In addition to affordability issues, public confidence in the travel industry has been shaken. The government’s knee jerk reactions throughout the pandemic caused widespread disruption. Head of Operations at Designer Travel, Nicola Mead, said the biggest challenge during the pandemic has been “keeping up with the government changes regarding travel restrictions.” According to Mead, customer confidence was notably “dinted” by the lack of foresight from the Johnson administration. “Countries being taken off the travel corridor with just a few days’ notice not only impacted existing bookings, but also those customers who were already in resort and would suddenly have to quarantine on their return.”
The fear of last-minute changes is now deeply rooted within the consumer psyche. Even with the new traffic light system, there is set to be a review every three weeks which will inevitably see countries changing categories. 50% of Designer Travel clients have cancelled their holidays for fear of the unknown. Understandably, people are holding off holidaying until there is less uncertainty and more options available to them. Nicola Mead reveals customers are now looking further ahead. “Tour operators have launched their 2023 products much earlier, with lower deposits and more flexible terms than normal to try and get a piece of the advanced season market.” With a focus on future bookings, the travel industry is set for a slow return to its former glory.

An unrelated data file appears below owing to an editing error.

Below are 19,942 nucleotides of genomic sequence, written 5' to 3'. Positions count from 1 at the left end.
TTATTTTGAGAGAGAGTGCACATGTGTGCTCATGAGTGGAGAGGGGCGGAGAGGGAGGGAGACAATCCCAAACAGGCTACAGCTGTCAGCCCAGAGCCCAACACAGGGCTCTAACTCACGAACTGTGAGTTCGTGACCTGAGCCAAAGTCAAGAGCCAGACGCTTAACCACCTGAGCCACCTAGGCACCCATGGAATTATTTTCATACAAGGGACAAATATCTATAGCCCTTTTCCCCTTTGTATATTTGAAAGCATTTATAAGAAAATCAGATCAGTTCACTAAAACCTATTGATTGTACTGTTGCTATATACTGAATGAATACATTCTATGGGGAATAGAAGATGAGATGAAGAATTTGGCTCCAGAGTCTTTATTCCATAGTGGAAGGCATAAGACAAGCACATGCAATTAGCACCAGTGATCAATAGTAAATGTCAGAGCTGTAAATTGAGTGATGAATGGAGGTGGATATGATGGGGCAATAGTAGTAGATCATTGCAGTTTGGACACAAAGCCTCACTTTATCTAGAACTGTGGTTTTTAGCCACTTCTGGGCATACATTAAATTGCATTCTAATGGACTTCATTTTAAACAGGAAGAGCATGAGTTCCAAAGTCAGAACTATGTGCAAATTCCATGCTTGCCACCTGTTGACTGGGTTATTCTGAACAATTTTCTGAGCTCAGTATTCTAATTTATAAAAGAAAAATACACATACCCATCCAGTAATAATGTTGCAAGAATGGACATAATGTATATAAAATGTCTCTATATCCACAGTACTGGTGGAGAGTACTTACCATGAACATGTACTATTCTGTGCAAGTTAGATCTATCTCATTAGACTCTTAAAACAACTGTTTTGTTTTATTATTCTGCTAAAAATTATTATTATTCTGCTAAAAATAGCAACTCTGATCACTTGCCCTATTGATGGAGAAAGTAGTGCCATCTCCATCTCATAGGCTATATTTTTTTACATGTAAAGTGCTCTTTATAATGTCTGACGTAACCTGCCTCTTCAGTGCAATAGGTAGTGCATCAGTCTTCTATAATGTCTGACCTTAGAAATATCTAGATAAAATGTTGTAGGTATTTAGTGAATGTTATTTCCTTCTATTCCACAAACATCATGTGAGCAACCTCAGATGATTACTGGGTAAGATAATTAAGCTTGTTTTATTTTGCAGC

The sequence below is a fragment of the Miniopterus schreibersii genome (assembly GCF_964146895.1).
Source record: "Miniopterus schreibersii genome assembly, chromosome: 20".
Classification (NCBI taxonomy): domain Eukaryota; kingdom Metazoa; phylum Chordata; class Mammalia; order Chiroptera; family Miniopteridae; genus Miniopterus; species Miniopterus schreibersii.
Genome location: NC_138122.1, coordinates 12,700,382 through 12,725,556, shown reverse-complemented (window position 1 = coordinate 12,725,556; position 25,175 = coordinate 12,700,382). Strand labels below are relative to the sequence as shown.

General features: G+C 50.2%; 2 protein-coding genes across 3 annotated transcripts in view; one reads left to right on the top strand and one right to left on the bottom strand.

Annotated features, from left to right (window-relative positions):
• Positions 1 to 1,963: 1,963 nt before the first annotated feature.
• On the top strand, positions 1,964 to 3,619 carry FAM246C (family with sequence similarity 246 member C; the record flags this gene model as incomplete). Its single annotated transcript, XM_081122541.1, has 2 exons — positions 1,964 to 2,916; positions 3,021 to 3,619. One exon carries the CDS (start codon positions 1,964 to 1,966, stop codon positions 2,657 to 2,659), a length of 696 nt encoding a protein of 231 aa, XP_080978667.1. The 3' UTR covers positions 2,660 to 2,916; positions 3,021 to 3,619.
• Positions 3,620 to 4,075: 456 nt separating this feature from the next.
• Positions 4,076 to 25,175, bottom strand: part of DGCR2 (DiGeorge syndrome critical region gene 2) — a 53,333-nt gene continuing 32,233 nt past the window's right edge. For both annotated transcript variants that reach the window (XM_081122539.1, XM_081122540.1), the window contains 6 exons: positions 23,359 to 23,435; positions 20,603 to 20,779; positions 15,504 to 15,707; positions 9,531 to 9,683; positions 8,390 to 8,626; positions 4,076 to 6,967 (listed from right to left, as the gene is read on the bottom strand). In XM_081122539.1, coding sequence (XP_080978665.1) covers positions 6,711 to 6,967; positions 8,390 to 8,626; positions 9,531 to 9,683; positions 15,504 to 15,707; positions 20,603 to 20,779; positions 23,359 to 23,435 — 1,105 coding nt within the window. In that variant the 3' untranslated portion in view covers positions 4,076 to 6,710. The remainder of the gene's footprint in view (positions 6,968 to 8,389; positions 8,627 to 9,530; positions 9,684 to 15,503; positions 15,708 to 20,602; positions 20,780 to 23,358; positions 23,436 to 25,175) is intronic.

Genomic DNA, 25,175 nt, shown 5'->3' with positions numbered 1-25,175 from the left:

Vaccines vs. Variants
The vaccination programme has been heralded as the answer to all our problems. Those immunised have the power to kick start the travel industry by jetting off to greenlit destinations. However, there has been considerable backlash against vaccine passports and certificates of testing. With human rights activists and anti-vaxxers refusing to have the jab or be tested, added to those unable to have the vaccine for medical reasons, the number of people able to venture abroad could be greatly reduced.
Cruise ships have been widely criticised as hotbeds for disease. At the start of the pandemic, ships were refused access to ports and left stranded in the ocean. Passengers were confined to their cabins. Travel has become associated with transmission. The idea of waiting in crowded airports, flying in air-recycled planes or setting sail on a multi-cultural world cruise may no longer float everyone’s boat.